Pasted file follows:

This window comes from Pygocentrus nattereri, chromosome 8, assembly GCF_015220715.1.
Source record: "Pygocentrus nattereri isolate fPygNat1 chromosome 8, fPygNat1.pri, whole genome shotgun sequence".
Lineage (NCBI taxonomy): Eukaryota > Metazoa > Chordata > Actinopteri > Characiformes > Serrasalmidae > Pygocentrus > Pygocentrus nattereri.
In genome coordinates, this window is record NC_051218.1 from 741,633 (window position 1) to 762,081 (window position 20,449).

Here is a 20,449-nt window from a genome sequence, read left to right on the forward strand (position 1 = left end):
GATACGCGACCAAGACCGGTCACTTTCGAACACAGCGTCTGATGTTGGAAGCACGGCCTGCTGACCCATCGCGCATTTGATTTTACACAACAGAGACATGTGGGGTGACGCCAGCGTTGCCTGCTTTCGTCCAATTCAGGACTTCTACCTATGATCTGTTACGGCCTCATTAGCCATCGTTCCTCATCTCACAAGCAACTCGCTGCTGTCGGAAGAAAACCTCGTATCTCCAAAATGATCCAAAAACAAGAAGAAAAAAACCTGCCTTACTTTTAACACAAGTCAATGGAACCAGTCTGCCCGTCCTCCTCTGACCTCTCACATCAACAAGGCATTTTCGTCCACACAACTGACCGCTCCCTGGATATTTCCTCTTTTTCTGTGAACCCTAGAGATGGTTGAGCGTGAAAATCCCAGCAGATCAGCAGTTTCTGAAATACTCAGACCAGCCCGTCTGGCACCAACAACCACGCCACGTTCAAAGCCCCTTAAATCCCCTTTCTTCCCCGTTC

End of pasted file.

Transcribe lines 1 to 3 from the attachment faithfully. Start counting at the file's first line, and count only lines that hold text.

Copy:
This window comes from Pygocentrus nattereri, chromosome 8, assembly GCF_015220715.1.
Source record: "Pygocentrus nattereri isolate fPygNat1 chromosome 8, fPygNat1.pri, whole genome shotgun sequence".
Lineage (NCBI taxonomy): Eukaryota > Metazoa > Chordata > Actinopteri > Characiformes > Serrasalmidae > Pygocentrus > Pygocentrus nattereri.